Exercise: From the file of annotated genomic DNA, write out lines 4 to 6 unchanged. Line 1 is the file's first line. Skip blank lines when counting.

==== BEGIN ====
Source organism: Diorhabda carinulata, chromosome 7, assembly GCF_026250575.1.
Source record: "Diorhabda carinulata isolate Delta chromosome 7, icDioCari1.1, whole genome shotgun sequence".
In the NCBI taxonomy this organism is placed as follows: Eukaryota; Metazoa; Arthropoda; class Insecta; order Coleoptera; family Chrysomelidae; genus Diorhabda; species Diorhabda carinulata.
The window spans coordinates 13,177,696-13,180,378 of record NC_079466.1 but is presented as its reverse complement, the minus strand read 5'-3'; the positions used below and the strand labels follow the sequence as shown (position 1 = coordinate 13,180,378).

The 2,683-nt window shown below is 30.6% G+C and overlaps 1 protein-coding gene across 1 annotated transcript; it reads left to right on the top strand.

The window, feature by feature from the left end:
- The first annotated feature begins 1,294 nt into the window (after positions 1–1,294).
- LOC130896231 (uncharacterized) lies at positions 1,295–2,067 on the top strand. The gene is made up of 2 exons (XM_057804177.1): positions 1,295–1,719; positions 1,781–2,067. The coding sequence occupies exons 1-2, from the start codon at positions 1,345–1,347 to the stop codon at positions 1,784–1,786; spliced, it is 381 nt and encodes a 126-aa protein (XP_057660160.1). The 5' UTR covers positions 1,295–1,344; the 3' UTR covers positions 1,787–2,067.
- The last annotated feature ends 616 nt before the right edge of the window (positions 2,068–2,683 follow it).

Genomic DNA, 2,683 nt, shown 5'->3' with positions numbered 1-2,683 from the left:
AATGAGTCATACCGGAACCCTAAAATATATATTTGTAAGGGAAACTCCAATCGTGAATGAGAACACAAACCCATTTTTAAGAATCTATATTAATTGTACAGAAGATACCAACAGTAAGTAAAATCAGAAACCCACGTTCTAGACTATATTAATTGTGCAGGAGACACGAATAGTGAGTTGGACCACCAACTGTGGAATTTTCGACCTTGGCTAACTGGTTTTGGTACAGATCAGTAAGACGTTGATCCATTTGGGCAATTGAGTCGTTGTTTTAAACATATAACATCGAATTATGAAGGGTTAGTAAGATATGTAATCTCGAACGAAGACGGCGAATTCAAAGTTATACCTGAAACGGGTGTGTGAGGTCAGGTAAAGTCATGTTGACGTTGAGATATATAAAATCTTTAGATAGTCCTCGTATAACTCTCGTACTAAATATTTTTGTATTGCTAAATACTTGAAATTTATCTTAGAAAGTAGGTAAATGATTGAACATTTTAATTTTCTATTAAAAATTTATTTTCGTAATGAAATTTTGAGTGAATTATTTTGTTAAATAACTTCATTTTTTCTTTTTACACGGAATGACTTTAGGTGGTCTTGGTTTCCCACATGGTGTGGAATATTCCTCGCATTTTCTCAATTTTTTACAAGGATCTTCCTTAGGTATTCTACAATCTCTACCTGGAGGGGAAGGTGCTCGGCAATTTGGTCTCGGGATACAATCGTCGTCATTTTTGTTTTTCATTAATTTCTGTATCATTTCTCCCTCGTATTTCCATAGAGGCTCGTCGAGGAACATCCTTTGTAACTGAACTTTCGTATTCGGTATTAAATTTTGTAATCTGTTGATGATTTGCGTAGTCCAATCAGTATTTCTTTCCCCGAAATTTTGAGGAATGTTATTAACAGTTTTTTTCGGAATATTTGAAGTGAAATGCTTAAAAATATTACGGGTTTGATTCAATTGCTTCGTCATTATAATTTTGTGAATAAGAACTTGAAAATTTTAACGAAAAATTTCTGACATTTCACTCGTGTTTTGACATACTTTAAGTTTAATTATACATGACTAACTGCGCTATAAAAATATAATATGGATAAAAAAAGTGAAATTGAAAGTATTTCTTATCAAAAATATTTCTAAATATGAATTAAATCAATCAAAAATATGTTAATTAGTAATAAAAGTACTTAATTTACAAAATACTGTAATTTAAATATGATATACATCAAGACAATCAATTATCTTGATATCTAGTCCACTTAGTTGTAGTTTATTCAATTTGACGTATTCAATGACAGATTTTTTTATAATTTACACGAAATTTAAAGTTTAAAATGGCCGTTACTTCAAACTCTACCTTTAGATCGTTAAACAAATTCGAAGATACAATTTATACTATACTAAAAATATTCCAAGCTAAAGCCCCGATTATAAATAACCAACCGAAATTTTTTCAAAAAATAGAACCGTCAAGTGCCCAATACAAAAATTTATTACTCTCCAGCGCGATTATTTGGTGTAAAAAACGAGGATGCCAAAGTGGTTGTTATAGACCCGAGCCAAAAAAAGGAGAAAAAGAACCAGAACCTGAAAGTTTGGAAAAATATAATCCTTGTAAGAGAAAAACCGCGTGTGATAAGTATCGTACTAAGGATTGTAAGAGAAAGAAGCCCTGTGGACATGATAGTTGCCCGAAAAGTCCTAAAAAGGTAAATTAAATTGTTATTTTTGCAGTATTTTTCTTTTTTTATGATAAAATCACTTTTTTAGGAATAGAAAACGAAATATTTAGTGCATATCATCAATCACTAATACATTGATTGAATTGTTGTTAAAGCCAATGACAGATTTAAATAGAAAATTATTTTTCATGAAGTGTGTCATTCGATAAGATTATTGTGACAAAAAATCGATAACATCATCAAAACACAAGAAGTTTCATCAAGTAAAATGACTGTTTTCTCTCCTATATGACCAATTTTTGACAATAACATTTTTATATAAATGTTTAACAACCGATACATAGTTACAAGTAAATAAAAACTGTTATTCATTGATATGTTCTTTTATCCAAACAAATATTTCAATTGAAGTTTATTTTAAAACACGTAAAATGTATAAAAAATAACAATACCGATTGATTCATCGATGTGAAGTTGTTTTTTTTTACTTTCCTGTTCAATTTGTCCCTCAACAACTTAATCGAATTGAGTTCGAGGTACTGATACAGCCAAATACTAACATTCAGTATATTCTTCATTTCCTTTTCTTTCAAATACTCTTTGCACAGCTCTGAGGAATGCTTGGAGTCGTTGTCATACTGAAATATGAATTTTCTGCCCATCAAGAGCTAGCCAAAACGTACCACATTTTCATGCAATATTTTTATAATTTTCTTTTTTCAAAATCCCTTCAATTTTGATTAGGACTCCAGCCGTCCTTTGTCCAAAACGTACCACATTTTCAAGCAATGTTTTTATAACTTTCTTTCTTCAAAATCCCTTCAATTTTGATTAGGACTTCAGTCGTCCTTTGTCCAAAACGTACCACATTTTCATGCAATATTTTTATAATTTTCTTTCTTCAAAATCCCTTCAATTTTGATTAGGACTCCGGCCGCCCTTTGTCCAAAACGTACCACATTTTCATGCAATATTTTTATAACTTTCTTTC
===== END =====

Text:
The window spans coordinates 13,177,696-13,180,378 of record NC_079466.1 but is presented as its reverse complement, the minus strand read 5'-3'; the positions used below and the strand labels follow the sequence as shown (position 1 = coordinate 13,180,378).

The 2,683-nt window shown below is 30.6% G+C and overlaps 1 protein-coding gene across 1 annotated transcript; it reads left to right on the top strand.

The window, feature by feature from the left end: